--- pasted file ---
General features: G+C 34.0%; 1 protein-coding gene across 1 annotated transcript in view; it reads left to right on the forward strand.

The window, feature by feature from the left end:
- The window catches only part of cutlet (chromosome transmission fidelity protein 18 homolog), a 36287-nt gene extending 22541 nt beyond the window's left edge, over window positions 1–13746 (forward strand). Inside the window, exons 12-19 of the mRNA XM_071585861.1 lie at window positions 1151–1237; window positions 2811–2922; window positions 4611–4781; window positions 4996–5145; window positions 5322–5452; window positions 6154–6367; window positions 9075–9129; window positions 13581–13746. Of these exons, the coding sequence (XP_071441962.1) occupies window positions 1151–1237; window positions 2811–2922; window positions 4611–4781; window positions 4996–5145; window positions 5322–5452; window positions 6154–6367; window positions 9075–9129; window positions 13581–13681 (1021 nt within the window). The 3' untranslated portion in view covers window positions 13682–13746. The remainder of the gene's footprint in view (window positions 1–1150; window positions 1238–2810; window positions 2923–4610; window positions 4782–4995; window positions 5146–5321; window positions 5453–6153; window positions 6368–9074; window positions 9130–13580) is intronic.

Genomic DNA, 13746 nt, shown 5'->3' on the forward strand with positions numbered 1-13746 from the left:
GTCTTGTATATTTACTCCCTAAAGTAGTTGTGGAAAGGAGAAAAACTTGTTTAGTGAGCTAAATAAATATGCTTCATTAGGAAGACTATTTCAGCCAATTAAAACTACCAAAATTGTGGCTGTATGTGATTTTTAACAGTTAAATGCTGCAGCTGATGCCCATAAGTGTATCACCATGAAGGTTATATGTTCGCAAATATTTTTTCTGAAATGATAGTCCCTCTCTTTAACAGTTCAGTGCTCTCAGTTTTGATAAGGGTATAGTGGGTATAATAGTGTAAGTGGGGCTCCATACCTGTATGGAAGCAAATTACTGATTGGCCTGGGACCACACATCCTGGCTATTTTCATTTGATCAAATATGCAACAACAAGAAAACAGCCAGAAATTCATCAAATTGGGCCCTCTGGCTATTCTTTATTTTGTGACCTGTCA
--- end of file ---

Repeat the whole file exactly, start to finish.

General features: G+C 34.0%; 1 protein-coding gene across 1 annotated transcript in view; it reads left to right on the forward strand.

The window, feature by feature from the left end:
- The window catches only part of cutlet (chromosome transmission fidelity protein 18 homolog), a 36287-nt gene extending 22541 nt beyond the window's left edge, over window positions 1–13746 (forward strand). Inside the window, exons 12-19 of the mRNA XM_071585861.1 lie at window positions 1151–1237; window positions 2811–2922; window positions 4611–4781; window positions 4996–5145; window positions 5322–5452; window positions 6154–6367; window positions 9075–9129; window positions 13581–13746. Of these exons, the coding sequence (XP_071441962.1) occupies window positions 1151–1237; window positions 2811–2922; window positions 4611–4781; window positions 4996–5145; window positions 5322–5452; window positions 6154–6367; window positions 9075–9129; window positions 13581–13681 (1021 nt within the window). The 3' untranslated portion in view covers window positions 13682–13746. The remainder of the gene's footprint in view (window positions 1–1150; window positions 1238–2810; window positions 2923–4610; window positions 4782–4995; window positions 5146–5321; window positions 5453–6153; window positions 6368–9074; window positions 9130–13580) is intronic.

Genomic DNA, 13746 nt, shown 5'->3' on the forward strand with positions numbered 1-13746 from the left:
GTCTTGTATATTTACTCCCTAAAGTAGTTGTGGAAAGGAGAAAAACTTGTTTAGTGAGCTAAATAAATATGCTTCATTAGGAAGACTATTTCAGCCAATTAAAACTACCAAAATTGTGGCTGTATGTGATTTTTAACAGTTAAATGCTGCAGCTGATGCCCATAAGTGTATCACCATGAAGGTTATATGTTCGCAAATATTTTTTCTGAAATGATAGTCCCTCTCTTTAACAGTTCAGTGCTCTCAGTTTTGATAAGGGTATAGTGGGTATAATAGTGTAAGTGGGGCTCCATACCTGTATGGAAGCAAATTACTGATTGGCCTGGGACCACACATCCTGGCTATTTTCATTTGATCAAATATGCAACAACAAGAAAACAGCCAGAAATTCATCAAATTGGGCCCTCTGGCTATTCTTTATTTTGTGACCTGTCA